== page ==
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  1. #11
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    That was the old cellulose nitate base (explosive) that was eliminated in the 30s when Kodak went to the safety base.

    Here you are seeing the cotton being dried before treatment with nitric acid which turned it into cellulose nitrate.

    PE

  2. #12

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    OK, OK, I'll stop!

    1. One of the original base casting glass tables for roll film -- Kodak

    2. Lumiere Bros Plant -- brewing emulsion

    3. Lumiere Bros Plant -- coating glass plates

    "Memoirs of a Photochemist", by Dr. Fritz Wentzel, American Museum of Photography, 1960, LOC #59-14970
    Attached Thumbnails Attached Thumbnails Kodak_plant001.jpg   Lumiere_plant004.jpg   Lumiere_plant005.jpg  

  3. #13
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    Actually, I'd like to see a few more, if you don't mind...

    Thanks,

    Bob M.

  4. #14

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    Ok, three more

    Here are three more appropriate to the topic; again from
    "Memoirs of a Photochemist", by Dr. Fritz Wentzel, American Museum of Photography, 1960, LOC #59-14970

    1. Silver coated manual press to form emulsion noodles for washing.

    2. Helibronn Emulsion Kitchen for the Gustav Schaeuffelen'sch Papierfabrik in Heilbronn am Neckar -- makers of baryta coated papers.

    3. Emulsion Kettle at Agfa Leverkusen.

    That's all for now, gotta go do some work.
    Attached Thumbnails Attached Thumbnails emulsion_press001.jpg   Heilbronn_emulsion001.jpg   Agfa_kettle001.jpg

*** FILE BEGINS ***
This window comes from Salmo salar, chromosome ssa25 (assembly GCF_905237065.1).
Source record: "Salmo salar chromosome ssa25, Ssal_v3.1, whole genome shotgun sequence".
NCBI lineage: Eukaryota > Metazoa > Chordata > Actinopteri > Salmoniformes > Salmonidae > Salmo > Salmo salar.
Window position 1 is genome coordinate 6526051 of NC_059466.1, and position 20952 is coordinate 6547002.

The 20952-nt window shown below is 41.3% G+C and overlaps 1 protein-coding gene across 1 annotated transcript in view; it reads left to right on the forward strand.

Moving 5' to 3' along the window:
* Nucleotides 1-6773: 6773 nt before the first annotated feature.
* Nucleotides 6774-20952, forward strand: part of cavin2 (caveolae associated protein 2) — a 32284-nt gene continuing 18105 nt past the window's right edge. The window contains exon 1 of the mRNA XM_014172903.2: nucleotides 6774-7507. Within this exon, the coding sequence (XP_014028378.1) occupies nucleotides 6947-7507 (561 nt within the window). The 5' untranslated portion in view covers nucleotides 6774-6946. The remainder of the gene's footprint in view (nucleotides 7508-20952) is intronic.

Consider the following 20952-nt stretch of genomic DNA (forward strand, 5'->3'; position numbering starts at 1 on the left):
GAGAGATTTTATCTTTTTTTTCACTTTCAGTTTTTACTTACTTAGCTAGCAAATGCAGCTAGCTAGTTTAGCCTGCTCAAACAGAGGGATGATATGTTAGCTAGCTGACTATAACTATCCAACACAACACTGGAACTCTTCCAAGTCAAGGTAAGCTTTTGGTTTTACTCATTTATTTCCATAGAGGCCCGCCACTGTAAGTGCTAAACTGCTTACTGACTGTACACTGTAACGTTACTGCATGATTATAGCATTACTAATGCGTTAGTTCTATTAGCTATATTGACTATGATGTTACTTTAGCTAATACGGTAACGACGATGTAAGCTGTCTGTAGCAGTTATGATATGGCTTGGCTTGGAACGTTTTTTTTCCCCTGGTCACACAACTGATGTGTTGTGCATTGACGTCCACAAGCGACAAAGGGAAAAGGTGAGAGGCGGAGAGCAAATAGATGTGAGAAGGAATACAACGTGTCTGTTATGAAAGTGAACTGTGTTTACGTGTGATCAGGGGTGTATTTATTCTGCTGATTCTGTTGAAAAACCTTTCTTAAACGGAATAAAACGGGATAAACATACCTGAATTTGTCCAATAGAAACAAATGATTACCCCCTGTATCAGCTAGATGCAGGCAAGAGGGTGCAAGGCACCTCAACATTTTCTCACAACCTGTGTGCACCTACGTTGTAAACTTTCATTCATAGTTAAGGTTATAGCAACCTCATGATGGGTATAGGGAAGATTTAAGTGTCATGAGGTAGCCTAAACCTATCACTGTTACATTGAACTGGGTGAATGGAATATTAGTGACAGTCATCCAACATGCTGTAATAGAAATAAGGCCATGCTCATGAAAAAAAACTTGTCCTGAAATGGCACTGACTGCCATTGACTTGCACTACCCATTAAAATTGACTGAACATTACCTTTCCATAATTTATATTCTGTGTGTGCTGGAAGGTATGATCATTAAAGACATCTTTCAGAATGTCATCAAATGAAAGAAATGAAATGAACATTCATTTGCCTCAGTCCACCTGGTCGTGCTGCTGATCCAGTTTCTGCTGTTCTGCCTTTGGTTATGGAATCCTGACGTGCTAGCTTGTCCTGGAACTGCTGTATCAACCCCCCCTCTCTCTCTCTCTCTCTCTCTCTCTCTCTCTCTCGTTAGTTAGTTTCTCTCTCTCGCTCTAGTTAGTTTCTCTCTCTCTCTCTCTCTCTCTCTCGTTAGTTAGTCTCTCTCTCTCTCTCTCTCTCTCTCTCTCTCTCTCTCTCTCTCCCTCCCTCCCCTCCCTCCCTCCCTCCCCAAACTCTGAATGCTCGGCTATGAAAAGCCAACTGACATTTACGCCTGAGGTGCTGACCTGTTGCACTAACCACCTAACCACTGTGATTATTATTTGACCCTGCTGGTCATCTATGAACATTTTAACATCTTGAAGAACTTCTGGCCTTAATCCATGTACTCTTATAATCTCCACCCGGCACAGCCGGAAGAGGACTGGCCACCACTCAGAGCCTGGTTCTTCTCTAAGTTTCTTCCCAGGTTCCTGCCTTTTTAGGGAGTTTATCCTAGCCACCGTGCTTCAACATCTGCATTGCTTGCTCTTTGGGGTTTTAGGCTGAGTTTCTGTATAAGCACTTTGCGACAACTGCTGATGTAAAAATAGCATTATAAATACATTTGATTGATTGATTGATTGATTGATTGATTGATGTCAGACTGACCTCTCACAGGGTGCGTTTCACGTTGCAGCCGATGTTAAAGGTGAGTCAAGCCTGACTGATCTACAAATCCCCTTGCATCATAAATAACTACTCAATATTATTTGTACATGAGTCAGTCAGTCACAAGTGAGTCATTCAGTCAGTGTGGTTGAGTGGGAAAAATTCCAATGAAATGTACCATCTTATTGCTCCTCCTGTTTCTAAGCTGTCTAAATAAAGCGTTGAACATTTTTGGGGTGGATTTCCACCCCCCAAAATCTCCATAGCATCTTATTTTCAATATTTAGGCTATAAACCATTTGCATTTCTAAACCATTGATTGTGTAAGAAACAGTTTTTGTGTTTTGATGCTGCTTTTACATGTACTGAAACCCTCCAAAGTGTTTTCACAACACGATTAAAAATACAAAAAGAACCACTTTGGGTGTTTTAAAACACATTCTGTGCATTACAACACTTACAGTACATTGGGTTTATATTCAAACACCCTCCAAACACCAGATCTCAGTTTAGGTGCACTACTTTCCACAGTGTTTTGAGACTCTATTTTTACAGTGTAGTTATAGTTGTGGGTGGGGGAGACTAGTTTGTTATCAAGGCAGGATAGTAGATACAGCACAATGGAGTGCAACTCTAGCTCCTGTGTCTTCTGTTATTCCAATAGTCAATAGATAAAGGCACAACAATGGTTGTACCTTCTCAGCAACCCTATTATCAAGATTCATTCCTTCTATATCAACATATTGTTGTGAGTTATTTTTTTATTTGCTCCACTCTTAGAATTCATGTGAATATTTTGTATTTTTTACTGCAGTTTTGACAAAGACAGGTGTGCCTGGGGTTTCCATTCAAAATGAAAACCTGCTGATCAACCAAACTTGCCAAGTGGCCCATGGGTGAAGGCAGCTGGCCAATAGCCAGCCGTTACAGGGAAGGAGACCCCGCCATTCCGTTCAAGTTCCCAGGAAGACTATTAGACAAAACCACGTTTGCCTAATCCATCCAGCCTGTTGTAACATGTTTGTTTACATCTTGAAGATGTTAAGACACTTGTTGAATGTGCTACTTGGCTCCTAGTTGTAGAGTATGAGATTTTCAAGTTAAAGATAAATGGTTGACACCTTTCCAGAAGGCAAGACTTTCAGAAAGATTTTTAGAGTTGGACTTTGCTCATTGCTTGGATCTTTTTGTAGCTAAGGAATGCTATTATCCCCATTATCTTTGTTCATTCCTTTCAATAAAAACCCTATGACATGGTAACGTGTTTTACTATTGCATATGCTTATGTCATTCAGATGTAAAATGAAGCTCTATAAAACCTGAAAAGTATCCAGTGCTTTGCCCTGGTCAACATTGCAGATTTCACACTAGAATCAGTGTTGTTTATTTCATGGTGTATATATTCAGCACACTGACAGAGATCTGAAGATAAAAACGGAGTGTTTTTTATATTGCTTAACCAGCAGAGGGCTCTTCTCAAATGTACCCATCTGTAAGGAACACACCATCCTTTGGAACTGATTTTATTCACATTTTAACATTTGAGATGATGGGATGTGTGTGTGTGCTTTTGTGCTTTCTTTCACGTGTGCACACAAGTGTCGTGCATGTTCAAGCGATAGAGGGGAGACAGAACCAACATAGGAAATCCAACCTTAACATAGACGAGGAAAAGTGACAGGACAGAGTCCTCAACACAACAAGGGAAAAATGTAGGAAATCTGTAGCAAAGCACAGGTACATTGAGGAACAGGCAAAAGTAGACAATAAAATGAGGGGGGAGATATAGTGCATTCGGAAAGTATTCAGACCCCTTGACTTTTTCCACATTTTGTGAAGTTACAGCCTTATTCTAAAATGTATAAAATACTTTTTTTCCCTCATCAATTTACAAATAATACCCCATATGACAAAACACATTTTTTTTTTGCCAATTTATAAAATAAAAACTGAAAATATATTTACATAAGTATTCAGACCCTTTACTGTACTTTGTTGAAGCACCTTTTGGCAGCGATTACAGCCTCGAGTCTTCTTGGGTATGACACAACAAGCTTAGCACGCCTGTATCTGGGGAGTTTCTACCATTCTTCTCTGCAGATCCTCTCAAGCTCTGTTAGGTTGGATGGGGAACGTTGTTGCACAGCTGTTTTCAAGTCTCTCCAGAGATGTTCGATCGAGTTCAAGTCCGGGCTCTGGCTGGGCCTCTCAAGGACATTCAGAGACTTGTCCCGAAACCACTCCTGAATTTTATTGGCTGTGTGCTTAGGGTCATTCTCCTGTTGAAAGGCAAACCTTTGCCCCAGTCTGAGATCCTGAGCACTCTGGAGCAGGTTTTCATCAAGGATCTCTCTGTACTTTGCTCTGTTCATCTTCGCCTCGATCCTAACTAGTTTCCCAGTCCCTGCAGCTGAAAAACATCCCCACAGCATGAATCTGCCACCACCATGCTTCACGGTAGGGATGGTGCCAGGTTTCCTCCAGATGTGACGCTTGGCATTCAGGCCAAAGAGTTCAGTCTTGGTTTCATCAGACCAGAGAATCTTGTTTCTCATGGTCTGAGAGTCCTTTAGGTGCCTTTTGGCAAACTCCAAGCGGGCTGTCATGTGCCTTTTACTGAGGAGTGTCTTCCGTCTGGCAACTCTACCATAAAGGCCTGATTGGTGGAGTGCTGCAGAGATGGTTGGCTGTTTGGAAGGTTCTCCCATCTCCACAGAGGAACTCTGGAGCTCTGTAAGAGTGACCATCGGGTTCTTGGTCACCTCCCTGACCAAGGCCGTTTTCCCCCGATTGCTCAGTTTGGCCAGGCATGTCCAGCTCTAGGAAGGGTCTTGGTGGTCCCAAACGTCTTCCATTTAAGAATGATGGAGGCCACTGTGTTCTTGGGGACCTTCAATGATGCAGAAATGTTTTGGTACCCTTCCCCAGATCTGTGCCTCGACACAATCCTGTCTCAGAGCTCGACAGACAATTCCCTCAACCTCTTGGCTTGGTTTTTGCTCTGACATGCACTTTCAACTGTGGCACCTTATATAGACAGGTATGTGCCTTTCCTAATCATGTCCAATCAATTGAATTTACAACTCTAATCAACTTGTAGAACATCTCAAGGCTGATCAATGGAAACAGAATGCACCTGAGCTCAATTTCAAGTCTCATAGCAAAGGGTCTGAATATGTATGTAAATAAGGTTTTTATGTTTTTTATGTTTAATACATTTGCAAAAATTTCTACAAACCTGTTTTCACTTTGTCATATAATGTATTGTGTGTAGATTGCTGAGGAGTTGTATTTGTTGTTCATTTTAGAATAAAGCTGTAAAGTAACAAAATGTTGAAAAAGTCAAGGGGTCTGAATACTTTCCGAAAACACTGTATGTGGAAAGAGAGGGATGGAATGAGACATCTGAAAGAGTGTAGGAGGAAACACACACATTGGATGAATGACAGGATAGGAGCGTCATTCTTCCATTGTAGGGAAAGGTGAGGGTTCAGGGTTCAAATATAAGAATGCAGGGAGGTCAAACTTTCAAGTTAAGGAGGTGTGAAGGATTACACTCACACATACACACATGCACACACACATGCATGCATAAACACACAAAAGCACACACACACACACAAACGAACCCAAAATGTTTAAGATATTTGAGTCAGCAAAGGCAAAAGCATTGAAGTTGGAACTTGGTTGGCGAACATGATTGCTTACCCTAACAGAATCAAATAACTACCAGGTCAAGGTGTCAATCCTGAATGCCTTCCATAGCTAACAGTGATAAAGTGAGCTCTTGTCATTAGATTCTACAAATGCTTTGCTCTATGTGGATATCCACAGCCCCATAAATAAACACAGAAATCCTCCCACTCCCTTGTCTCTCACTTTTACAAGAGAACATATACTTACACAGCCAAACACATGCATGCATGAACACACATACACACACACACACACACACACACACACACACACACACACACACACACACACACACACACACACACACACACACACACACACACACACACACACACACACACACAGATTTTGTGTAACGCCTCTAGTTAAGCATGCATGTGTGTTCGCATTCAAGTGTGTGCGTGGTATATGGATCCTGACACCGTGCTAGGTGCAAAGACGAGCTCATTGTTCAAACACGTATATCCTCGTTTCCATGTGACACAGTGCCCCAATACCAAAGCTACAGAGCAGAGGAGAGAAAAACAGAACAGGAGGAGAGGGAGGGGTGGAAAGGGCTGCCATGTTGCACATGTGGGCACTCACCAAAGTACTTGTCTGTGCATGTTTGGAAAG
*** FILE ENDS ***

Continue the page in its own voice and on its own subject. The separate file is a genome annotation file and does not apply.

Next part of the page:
5. #15
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    I have seen the hydraulic press at work at EK pressing out 80 liter (20 gallon) tubs of solid emulsion at one crack. I have also had a hand version of the press. It was like a potato ricer, but heavier and very hard to squeeze manually. I used to exercise my hands with a hand coil spring so that I could work one in my lab. I still do.

    PE

  6. #16

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    Does anyone have any photos of:
    -Film perforating machines
    -Film coating and drying?
    -Inside of a coating plant?

    Emulsion

  7. #17
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    Basically, the machine is totally enclosed except at the head where the coating hopper is and at the end where the takeup roll is. There is nothing much to see sorry to say, unless the drying cabinets are opened up.

    The turnaround on air bearings is fascinating to watch though.

    PE

  8. #18

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    As a sometimes contributor, I have diplomatically not become involved in the boring thread about Black & White Magazine (UK) that has been going on this site. However, an article on these photographs is what I would like to see in the mag. Why not get in touch Kino with the new editor and suggest they do a feature on these photographs. They are wonderful. I especially like the 'Old Hand Emulsion Noodle Press.' It reminds me of a marvelous device used to make spaghetti ice cream (?) in my favourite ice cream parlour in Cologne!
    Thanks
    Mike

  9. #19
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    Mike;

    I have posted here a picture of Mark Osterman of GEH using a potato ricer to shred emuilsion for washing. This is what we used at Kodak as well, heavy duty potato ricers.

    I share your interest in getting such photos published and that is why I have been doing what I've been doing on APUG.

    PE

  10. #20

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    I have found the following excellent diagrams/photos in 1958 book "The Science of Photography" by H.Baines. This book is available at Abebooks for only a few dollars. I would recommend it as it is a very interesting book.

    Anyone have any more recent photos?

    Is festooning of film/paper still a current manufacturing process? Are there any books that describe this part of the process in more detail?

    Emulsion.
    Attached Thumbnails Attached Thumbnails Coating.jpg   Film Festoons.jpg  

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